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    How to Catch and Cook Mice and Rats

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    How to Catch and Cook Mice and Rats

    Many of us have enjoyed the taste of wild game, from venison to rabbit and even squirrel. It’s a good bet that few of us have spent any time pondering mice or rats for dinner. That’s no surprise, but in many countries and cultures, mice and rats are a regular part of the menu.

    Why Would Anyone Eat a Mouse or Rat?

    A lot has to do with the culture and conditions in a society. In many parts of Asia and Africa, eating mice and rats is both accepted and routine. For many people in those areas, mice and rats are part of their regular cuisine, so there’s no hesitation when they show up at a meal.

    There are also numerous examples of societies in turmoil due to civil war, drought, or economic collapse resulting in desperate efforts to find the most basic nutrition. In that regard, mice and rats define that basic nutrition, particularly as a source of protein.

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    Unmentionable Cuisine

    There’s a book titled Unmentionable Cuisine.” It was written by Calvin W. Schwabe, and he covers the many cultures and occasions when mice and rats made the local menu. He also details mice and rat recipes popular in various countries, and we’ll cover a few of those as well.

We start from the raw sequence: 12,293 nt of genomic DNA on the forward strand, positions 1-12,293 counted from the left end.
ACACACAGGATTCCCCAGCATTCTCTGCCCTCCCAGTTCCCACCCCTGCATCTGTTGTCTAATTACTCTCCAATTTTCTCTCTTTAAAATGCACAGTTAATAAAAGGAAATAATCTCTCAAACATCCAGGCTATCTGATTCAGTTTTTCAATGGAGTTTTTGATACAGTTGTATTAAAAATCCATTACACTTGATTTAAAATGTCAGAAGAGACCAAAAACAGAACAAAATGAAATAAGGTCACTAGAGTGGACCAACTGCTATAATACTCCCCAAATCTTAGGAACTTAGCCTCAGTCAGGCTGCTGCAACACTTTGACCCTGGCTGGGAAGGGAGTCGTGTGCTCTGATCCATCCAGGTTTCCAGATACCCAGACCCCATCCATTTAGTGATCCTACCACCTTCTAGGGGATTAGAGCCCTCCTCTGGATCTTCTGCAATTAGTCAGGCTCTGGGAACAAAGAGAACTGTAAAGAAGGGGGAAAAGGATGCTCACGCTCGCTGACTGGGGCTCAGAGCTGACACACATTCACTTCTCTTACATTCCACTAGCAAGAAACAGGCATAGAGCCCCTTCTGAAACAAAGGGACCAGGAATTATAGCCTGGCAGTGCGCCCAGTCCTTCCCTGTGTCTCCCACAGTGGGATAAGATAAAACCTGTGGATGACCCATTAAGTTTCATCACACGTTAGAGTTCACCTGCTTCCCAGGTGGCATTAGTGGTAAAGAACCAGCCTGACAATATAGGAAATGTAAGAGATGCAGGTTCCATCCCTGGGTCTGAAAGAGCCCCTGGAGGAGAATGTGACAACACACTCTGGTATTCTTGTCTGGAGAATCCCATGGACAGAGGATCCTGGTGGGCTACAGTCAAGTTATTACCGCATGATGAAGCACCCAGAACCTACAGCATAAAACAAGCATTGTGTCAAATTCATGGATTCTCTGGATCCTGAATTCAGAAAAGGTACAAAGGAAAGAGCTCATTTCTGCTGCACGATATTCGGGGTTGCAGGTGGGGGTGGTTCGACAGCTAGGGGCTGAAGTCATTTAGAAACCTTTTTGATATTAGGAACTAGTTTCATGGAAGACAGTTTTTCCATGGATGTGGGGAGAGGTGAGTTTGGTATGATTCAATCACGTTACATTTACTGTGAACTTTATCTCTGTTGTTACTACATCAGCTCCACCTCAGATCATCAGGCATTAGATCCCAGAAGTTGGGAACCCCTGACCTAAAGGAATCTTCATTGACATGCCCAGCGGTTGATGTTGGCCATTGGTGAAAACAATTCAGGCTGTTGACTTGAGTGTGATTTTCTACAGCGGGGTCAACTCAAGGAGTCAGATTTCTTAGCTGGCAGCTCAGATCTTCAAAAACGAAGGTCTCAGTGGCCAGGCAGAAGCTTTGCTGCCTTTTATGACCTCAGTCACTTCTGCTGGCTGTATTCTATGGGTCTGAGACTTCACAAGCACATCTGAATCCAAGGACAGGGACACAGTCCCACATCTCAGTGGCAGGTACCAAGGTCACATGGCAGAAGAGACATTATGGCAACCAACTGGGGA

Are Mice and Rats Safe to Eat?

    Actually, no. A lot depends on their environment, diet, and the prevalence of any endemic diseases affecting the animals. Typically, mice and rats in the wild present the healthiest option from a food safety standpoint.

    It’s the rats occupying sewers, subways, and alleys in cities that present the greatest threat when consumed. And contrary to popular belief, rats did not spread the black plague in Europe during the dark ages. Humans did.

    Regardless, many people, when confronted with starvation, have been less than particular about the quality of their rat meat. Times of war or revolution often present the greatest challenges, resulting in the indiscriminate consumption of rodents.

    There are also references to Pacific Islanders eating mice and rats simply because food sources are so limited on desert islands.

    Is One Better Than the Other?

    Many people believe that mice are preferable to rats as a food source. This occurs largely in Africa where rats are considered dirty, while mice are believed to be both safer to eat and better tasting.

    Conversely, Asian cultures prefer rats over mice due to their larger size and local traditions. In India, there’s actually a holiday on March 7th where rats are consumed as part of a traditional feast…guts and all.

    Rodentia 101

    Mice and rats are members of the family rodentia. This is a large category of animals that includes mice, rats, voles, moles, squirrels, chipmunks, porcupines, hamsters, beavers, lemmings, muskrats, and guinea pigs. And for the record, rabbits are not rodents but were considered so up to 50 years ago.

    There are some unique characteristics that define a rodent. One of the most prominent is that their teeth continue growing, requiring a rodent to constantly gnaw on anything they can get their teeth into to grind them down.

    As a result, most rodents do not actively hibernate during winter, although they become less active. The good news is that they’re available year round—just in case.

    Rat Nutrition Facts

    Rat Nutrition

    If you step back and look at the nutritional value of a rat, you can see why they have historically been consumed by so many cultures.

    It’s rare that nutritional values exceed 100% from any food source, but a quick look at the nutrition facts for an average adult rat exceeds the RDV (recommended daily value) for many nutrients including protein, calcium, Vitamin-A, and phosphorous.